She responded that she didn't know anything about this Navalny.

And that either way, she would still vote for Putin in March.

Smolev believes his grandmother is speaking out of fear.

She's 70 years old and lives in Khabarovsk in the far east of the country.

"Fear has been etched in my family's memory since Stalin's time," says Smolev.

And yet it hurts him that his grandmother's fear is stronger than her love for her own grandson.

After his Navalny protest, police threatened Smolev at the station.

He secretly recorded the interrogation on his mobile phone and is now playing back the recording.

"You don't want to give your fingerprints, do you?"

says a male voice.

"Then we'll grab you by the legs and hold you upside down. That way we get all the prints from your face to your heels."

A second voice threatens: "Then come to the cell now, the boys there like beauties like you."

Smolev also told his grandmother about it.

Her answer was curt: "Have you forgotten how you hid from the police in Khabarovsk? Too bad you didn't learn your lesson from that."

Smolev had protested against the attack on Ukraine in his old home town in 2022.

The truth, says the young man, is that his family's view of the ruler isn't much different from his own.

"But they never said anything against it, they just put up with everything. Out of fear."

Back then in Khabarovsk, he was given a fine, and now he's facing another one.

If he gets arrested again, he could also face jail time.

And yet he still doesn't want to stop standing up for freedom in his country.

"Navalny fought, so I will do the same," he says.

Around 1,700 kilometers away in Berlin, Ekaterina Schulman takes a seat in an old-fashioned café on the outskirts of the city.

"In autocracies, there is hardly any connection between what people want and what the state does," says the Russian political scientist, a star of the liberal intelligentsia.

The 45-year-old speaks quickly, with ready delivery and manages to inject an ironic wit into even the darkest of topics.

Like many Russian liberals, Schulman went abroad after the invasion of Ukraine.

She is considered a "foreign agent" in her home country and is thus subject to a de facto ban on practicing her profession.

However, around 68 percent of the more than 1.2 million subscribers to her YouTube channel still live in Russia.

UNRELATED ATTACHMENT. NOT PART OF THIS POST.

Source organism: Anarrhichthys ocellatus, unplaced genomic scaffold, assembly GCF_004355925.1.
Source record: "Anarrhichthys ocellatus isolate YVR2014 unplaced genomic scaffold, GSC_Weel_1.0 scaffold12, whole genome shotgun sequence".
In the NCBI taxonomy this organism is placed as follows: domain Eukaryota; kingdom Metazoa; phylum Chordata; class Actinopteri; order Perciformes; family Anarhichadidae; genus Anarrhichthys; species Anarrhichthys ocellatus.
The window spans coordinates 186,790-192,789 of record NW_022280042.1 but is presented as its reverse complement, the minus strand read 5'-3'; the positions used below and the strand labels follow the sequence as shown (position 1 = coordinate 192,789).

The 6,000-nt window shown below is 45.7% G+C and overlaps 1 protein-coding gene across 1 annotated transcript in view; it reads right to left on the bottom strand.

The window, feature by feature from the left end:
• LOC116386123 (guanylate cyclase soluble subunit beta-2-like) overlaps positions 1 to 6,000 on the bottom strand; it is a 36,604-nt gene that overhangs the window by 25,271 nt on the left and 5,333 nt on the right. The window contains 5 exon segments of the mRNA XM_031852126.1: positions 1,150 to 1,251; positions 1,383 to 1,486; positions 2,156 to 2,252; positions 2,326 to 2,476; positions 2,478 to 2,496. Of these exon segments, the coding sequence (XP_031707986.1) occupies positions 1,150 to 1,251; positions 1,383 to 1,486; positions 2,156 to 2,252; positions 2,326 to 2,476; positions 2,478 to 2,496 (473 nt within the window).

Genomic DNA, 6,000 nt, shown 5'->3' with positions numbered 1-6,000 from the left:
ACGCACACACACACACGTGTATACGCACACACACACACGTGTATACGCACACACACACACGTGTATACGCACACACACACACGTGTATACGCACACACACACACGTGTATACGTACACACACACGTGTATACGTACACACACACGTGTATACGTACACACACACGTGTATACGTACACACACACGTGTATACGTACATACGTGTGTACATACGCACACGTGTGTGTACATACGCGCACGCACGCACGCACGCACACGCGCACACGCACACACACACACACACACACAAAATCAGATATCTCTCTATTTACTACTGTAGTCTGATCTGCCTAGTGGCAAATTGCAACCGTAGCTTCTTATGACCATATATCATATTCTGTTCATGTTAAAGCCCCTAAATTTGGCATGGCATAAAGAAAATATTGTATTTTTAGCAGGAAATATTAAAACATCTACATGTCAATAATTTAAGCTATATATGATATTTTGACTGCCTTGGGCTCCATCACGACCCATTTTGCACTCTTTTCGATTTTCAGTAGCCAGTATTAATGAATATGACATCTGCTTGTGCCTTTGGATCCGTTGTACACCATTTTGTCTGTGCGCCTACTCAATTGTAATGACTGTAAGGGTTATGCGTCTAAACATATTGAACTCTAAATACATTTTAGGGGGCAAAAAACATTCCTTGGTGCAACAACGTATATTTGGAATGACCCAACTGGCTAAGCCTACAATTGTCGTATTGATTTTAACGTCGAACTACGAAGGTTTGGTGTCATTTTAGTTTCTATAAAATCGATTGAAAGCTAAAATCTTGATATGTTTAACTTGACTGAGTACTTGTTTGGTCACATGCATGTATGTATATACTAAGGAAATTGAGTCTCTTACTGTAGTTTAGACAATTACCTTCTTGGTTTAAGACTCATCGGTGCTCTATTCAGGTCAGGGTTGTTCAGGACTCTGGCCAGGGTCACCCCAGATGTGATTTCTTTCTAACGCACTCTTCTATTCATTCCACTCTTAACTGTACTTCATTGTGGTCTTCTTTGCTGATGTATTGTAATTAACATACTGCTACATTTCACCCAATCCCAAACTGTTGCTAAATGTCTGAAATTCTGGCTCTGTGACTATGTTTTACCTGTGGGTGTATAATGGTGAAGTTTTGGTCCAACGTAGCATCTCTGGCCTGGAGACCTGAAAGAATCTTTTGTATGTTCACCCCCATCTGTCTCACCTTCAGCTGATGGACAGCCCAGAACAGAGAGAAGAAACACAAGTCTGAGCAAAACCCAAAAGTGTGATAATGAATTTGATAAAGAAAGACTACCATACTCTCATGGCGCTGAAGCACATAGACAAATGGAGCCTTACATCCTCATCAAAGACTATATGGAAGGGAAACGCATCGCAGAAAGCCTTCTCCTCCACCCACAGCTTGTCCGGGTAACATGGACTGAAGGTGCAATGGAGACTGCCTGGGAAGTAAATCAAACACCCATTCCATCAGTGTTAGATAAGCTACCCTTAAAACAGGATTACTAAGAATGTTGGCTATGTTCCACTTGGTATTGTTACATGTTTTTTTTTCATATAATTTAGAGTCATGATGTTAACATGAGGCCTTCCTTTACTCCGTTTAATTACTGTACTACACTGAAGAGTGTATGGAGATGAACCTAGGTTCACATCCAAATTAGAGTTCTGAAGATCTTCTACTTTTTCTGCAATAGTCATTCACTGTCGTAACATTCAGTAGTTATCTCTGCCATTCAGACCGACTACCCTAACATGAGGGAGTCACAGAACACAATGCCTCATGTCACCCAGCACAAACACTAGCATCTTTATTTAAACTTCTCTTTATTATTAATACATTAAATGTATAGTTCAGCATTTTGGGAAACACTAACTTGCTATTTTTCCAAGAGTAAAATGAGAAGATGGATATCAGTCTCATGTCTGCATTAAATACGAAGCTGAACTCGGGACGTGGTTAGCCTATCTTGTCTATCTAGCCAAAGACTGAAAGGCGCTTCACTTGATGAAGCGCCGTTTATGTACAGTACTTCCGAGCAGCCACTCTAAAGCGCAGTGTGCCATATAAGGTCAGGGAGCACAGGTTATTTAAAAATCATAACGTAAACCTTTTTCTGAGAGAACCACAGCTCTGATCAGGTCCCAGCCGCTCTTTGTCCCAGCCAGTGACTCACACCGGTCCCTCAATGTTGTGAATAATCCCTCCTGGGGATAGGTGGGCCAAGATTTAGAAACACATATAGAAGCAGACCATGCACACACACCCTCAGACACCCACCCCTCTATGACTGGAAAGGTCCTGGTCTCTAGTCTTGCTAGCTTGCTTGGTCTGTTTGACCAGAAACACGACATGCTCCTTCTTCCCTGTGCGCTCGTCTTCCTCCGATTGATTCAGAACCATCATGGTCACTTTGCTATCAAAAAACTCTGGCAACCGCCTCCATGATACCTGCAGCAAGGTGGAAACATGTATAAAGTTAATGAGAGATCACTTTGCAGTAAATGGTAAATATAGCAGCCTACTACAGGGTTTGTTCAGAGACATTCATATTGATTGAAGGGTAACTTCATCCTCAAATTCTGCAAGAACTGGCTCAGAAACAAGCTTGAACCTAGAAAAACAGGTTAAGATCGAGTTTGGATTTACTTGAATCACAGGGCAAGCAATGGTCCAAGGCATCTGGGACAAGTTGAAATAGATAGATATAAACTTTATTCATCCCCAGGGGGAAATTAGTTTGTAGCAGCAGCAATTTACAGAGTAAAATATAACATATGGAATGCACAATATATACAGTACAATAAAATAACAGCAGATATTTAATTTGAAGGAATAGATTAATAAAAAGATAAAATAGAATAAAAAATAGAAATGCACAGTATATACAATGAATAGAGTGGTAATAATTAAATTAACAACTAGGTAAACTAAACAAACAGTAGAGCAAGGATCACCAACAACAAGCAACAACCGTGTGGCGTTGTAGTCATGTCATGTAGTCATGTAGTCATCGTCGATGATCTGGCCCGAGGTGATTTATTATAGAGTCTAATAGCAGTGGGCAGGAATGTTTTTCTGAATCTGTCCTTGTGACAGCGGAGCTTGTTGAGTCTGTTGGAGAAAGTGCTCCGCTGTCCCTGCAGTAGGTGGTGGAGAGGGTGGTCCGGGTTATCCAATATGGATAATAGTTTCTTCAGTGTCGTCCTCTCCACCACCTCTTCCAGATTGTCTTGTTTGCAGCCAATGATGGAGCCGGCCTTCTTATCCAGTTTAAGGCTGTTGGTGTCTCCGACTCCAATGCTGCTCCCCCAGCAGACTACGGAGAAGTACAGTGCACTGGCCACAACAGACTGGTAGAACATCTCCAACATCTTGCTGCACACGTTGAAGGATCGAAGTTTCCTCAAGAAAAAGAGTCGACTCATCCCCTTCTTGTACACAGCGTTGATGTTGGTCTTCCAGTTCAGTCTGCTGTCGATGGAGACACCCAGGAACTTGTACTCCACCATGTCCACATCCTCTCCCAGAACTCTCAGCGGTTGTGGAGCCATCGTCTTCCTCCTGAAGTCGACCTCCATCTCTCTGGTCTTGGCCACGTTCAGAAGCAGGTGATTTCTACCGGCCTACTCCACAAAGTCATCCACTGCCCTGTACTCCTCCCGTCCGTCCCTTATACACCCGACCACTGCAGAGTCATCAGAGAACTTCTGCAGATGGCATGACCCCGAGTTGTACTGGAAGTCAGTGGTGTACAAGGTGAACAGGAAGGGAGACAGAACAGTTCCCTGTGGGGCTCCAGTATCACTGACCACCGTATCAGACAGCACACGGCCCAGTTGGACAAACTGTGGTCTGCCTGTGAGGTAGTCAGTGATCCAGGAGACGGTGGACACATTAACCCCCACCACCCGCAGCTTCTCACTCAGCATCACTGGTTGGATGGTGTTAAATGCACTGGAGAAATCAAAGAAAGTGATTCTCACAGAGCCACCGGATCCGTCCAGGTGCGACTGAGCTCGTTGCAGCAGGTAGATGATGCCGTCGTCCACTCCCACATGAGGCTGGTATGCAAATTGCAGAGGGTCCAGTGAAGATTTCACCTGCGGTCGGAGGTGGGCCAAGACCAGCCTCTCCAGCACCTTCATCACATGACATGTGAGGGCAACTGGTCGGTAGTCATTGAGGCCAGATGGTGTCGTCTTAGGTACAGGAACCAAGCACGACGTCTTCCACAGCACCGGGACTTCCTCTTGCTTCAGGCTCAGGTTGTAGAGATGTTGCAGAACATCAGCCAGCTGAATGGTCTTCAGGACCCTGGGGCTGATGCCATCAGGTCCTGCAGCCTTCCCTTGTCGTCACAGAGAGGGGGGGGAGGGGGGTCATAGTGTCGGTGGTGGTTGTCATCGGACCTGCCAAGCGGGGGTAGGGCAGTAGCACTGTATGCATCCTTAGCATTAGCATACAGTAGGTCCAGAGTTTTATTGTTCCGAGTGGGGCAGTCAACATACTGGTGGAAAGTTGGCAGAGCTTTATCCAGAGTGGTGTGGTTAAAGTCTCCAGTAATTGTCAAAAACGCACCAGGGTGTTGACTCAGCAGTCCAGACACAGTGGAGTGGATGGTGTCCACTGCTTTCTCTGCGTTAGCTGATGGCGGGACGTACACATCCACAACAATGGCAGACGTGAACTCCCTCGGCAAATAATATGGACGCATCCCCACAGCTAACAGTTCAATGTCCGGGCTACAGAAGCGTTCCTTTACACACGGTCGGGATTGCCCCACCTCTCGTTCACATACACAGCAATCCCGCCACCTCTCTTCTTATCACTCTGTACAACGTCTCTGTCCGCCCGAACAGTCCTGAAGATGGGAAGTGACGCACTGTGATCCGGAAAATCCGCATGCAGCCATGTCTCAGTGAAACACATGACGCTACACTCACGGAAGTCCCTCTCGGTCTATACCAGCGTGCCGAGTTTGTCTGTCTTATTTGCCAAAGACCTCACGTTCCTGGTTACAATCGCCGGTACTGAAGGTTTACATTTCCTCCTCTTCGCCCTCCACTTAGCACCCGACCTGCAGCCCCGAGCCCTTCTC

It's important for Schulman to emphasize that most Russians are not enthusiastic about Putin's war or about Russia's aspirations to be a superpower.

Fewer than 15 percent offered their enthusiastic support for the war, the political scientist says.

Under no circumstances should the political opinion and world view of people in Russia be conceived in the way the Kremlin conveys it, she says.

"Prior to the war, people were not militarized, quite the opposite," says Schulman.

"Since the 2018 FIFA World Cup in Russia, more Russians have taken a positive view of the European Union, the United States, the West and Ukraine than negative."

Vague Censorship Laws

But why do people accept that Putin is attacking the neighboring country, isolating Russia from the West and declaring it his arch-enemy?

"It's quite simple," says Schulman.

Putin claimed that Ukraine had to be de-Nazified, she says.

"The autocrat's word is the official Russian position. There is pressure to be loyal and there is punishment for those who publicly deviate from this narrative."

Putin has imposed wartime censorship.

According to the regime, anyone who criticizes the attack on the neighboring country is slandering the army and is subject to prosecution.

The censorship laws are so vaguely formulated that the security authorities can take action against just about anyone.

Just wearing blue and yellow sneakers, the colors of Ukraine, can be enough to land a person in hot water.

One Moscow man who did that got found the equivalent of 100 euros.

Meanwhile, a woman in Krasnodar was talking to her husband about the war in a restaurant.

A restaurant employee reported her to the police and she had to pay the equivalent of 400 euros in fines;

her husband went to jail for 15 days for "rioting."

People are snitching on others all over the place in Russia right now.

Compliant helpers have denounced tens of thousands of fellow citizens to the security authorities – also because of critical posts on the internet.

According to the civil rights organization OWD-Info, the regime has arrested around 20,000 people for criticizing the war since the beginning of the invasion.

Officials opened criminal proceedings against hundreds of people.

And all this has been deduced only from the information that is available publicly.

The number of unreported cases is likely to be much higher.

Dozens of opponents of the regime are put on trial every day.

Last week alone, civil rights activists listed 176 trials they classified as being political.

Only those who keep their mouths shut or parrot the Kremlin's propaganda narratives can lull themselves into a sense of security.

But not even the ruler himself believes in his own propaganda, says political scientist Schulman.

For Putin, she says, the grand narratives of the superior Russian civilization are merely a means to an end.

"For Putin, this is about retaining power, everything else is window dressing."

Most Russians learned how to survive in a repressive regime during the Soviet era: "You think what you want, say what people expect you to say and do whatever you have to do to survive."